BusinessPaws: A Guide for Client Compliance in Dog Training

Megan Stanley

Ensuring clients follow, and stay, on plan is a significant challenge for any business. This can be especially challenging in a pet care or dog training environment. Megan Stanley provides her insight to help you ensure your client's success.

BusinessPaws: A Guide for Client Compliance in Dog Training

One of the main concerns from dog trainers has to do with client compliance. Clients who don’t follow training plans, don’t commit enough to their dogs, or struggle getting homework completed. The complaints are endless and common to hear but it’s not uncommon for service providers to struggle with compliance. Whether it be a car mechanic who wants clients to regularly service their vehicles or a doctor who requires a patient to improve their eating habits. It can be frustrating for us when a client does not follow through and it is hard not to take it personally; we may feel that we have failed them, be angry at the client for not doing the work or sad for the dog who we may believe is being treated unfairly by the lack of commitment. In this post, we are going to look at ways to gain a better understanding of challenges with client compliance and I’ll share some simple solutions to improve it.

They are not Dog Trainers!

The first part of understanding client compliance is understanding and remembering that they are not dog trainers. Our skills as trainers become second nature, so it’s important that we practice patience and understand that clients are on a learning curve. Is it that they are not being compliant or are we expecting too much from them? Ease up on your expectations, particularly technical skills and treat them with the same empathy that you would a dog that was just learning. We can help clients be more successful by understanding that they are not skilled trainers, and we need to recognize when they may be struggling with the skills vs not being compliant.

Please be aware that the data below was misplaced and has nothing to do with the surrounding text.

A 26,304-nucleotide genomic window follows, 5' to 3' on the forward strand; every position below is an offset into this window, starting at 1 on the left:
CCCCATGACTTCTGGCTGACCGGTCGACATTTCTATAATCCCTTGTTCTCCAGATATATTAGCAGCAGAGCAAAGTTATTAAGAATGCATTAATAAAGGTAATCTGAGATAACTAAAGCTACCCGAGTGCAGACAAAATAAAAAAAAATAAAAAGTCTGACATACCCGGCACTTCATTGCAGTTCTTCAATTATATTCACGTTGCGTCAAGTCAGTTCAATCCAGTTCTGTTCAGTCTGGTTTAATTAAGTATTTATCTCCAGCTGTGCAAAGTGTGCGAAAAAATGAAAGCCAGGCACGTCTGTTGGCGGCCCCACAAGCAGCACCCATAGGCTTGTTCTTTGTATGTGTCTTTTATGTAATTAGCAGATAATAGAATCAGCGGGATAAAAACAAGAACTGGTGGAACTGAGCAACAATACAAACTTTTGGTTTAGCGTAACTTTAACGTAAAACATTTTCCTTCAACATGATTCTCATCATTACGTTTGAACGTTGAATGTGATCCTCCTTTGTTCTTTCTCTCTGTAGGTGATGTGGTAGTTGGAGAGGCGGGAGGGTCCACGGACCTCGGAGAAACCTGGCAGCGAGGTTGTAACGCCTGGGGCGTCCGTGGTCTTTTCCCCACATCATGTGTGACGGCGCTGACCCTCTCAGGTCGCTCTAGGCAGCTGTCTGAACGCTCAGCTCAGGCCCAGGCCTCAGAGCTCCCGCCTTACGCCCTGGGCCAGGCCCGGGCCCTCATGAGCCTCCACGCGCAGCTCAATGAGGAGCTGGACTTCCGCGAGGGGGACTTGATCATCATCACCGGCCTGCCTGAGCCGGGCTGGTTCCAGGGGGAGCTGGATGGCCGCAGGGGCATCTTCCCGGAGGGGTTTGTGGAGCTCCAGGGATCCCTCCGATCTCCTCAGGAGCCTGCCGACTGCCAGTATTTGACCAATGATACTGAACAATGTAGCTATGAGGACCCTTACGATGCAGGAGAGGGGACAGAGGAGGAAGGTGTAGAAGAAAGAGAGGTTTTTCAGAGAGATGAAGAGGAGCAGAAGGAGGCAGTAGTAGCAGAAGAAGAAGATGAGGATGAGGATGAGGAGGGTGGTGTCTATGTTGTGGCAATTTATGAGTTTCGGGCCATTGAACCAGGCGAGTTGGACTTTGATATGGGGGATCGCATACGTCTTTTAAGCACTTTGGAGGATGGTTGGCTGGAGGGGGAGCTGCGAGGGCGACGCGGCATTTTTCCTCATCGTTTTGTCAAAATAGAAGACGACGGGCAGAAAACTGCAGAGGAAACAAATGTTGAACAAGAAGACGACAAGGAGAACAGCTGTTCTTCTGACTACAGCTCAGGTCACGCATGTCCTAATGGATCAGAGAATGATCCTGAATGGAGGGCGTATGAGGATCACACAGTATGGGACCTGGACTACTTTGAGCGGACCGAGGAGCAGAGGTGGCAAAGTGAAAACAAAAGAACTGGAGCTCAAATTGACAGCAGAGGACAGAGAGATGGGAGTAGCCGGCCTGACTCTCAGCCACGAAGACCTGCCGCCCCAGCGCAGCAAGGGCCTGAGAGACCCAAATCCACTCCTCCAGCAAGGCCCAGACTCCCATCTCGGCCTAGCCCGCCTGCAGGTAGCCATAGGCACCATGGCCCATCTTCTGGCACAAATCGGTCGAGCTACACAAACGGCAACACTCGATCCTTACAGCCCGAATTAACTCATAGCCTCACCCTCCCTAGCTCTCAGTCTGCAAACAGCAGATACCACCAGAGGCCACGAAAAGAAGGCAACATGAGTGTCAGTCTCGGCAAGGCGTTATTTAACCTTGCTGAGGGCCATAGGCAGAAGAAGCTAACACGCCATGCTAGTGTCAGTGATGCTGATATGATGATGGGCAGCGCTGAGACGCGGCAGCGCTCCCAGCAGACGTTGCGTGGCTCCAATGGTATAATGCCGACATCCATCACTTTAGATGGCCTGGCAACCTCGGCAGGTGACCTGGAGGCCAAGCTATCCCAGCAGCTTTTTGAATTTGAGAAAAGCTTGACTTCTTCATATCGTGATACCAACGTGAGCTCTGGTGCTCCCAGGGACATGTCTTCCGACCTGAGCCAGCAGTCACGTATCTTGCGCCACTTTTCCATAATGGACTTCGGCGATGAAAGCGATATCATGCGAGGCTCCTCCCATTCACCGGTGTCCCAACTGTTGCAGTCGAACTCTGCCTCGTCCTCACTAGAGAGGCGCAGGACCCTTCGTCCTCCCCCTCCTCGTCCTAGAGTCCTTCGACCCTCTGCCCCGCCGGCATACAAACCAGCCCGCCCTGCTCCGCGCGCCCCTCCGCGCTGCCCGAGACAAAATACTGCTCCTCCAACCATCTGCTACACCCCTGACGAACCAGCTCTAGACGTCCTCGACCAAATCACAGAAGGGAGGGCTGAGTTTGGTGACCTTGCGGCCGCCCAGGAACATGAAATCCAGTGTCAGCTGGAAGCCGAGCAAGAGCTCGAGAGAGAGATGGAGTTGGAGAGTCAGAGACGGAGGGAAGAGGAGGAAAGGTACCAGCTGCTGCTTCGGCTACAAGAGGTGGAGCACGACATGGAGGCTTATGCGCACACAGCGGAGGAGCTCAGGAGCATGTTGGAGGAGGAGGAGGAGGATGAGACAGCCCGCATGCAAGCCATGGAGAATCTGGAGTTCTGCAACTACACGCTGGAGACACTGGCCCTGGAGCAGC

• Keep things simple by focusing on a few skills at a time.
  • Break things down further when they are struggling with a skill.
  • Do the hands-on work for the client when they are hitting walls with the training progression.
  • Use that positive reinforcement on your clients as well! Celebrate and build on their successes.
  •  Focus on developing the relationship with your client. I highly recommend The Human Half of Dog Training by Rise VanFleet to help.


Help Them Set the Right Goals

One of the first things you should do with a client is ask them what their goals and/or expectations are from the training. Often clients only think about the end goal or perhaps have set unrealistic expectations for their dogs. By helping to set smaller, more attainable goals (think shaping!), you also help improve compliance. This is because they begin to see more immediate results, which in turn motivates them to keep up the training. If they feel like things are too much work or too difficult, most will begin to feel overwhelmed and discouraged with the training. On the other side of this, sometimes clients do not expect enough from their dogs or feel like they will be unable to attain a reachable goal. By helping them obtain and surpass these goals, you build their confidence, which also helps to motivate them to do the training.